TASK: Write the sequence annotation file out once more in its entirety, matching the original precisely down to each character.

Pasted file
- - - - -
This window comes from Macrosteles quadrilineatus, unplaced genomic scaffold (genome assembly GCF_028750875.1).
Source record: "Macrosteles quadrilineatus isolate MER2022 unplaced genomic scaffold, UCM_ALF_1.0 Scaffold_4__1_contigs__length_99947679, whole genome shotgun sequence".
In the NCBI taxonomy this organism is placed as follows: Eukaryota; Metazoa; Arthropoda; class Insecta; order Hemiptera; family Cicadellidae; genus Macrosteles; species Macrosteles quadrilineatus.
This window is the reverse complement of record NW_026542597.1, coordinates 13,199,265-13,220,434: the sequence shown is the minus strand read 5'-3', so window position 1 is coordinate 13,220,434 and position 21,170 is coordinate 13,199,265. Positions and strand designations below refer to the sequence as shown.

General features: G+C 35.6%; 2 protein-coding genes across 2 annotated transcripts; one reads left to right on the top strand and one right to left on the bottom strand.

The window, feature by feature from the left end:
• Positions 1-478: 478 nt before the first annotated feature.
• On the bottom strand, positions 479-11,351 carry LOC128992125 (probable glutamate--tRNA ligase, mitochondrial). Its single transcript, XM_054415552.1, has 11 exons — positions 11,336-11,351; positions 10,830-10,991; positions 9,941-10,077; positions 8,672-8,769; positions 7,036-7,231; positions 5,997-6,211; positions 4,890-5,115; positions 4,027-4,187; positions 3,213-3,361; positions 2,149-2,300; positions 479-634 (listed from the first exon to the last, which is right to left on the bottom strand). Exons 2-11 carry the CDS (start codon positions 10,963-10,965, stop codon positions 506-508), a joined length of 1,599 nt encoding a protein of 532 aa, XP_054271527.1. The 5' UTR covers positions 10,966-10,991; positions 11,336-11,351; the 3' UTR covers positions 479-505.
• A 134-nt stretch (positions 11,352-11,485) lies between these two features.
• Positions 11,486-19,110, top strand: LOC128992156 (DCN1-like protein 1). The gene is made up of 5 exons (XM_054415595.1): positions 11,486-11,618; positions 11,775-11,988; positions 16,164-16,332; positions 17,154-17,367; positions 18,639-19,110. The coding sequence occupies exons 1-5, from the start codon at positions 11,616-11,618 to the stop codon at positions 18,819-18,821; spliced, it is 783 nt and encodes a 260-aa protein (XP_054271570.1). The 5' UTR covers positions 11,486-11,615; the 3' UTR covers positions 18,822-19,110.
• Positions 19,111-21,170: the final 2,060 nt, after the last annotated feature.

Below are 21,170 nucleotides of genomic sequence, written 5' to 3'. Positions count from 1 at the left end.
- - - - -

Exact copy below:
This window comes from Macrosteles quadrilineatus, unplaced genomic scaffold (genome assembly GCF_028750875.1).
Source record: "Macrosteles quadrilineatus isolate MER2022 unplaced genomic scaffold, UCM_ALF_1.0 Scaffold_4__1_contigs__length_99947679, whole genome shotgun sequence".
In the NCBI taxonomy this organism is placed as follows: Eukaryota; Metazoa; Arthropoda; class Insecta; order Hemiptera; family Cicadellidae; genus Macrosteles; species Macrosteles quadrilineatus.
This window is the reverse complement of record NW_026542597.1, coordinates 13,199,265-13,220,434: the sequence shown is the minus strand read 5'-3', so window position 1 is coordinate 13,220,434 and position 21,170 is coordinate 13,199,265. Positions and strand designations below refer to the sequence as shown.

General features: G+C 35.6%; 2 protein-coding genes across 2 annotated transcripts; one reads left to right on the top strand and one right to left on the bottom strand.

The window, feature by feature from the left end:
• Positions 1-478: 478 nt before the first annotated feature.
• On the bottom strand, positions 479-11,351 carry LOC128992125 (probable glutamate--tRNA ligase, mitochondrial). Its single transcript, XM_054415552.1, has 11 exons — positions 11,336-11,351; positions 10,830-10,991; positions 9,941-10,077; positions 8,672-8,769; positions 7,036-7,231; positions 5,997-6,211; positions 4,890-5,115; positions 4,027-4,187; positions 3,213-3,361; positions 2,149-2,300; positions 479-634 (listed from the first exon to the last, which is right to left on the bottom strand). Exons 2-11 carry the CDS (start codon positions 10,963-10,965, stop codon positions 506-508), a joined length of 1,599 nt encoding a protein of 532 aa, XP_054271527.1. The 5' UTR covers positions 10,966-10,991; positions 11,336-11,351; the 3' UTR covers positions 479-505.
• A 134-nt stretch (positions 11,352-11,485) lies between these two features.
• Positions 11,486-19,110, top strand: LOC128992156 (DCN1-like protein 1). The gene is made up of 5 exons (XM_054415595.1): positions 11,486-11,618; positions 11,775-11,988; positions 16,164-16,332; positions 17,154-17,367; positions 18,639-19,110. The coding sequence occupies exons 1-5, from the start codon at positions 11,616-11,618 to the stop codon at positions 18,819-18,821; spliced, it is 783 nt and encodes a 260-aa protein (XP_054271570.1). The 5' UTR covers positions 11,486-11,615; the 3' UTR covers positions 18,822-19,110.
• Positions 19,111-21,170: the final 2,060 nt, after the last annotated feature.

Below are 21,170 nucleotides of genomic sequence, written 5' to 3'. Positions count from 1 at the left end.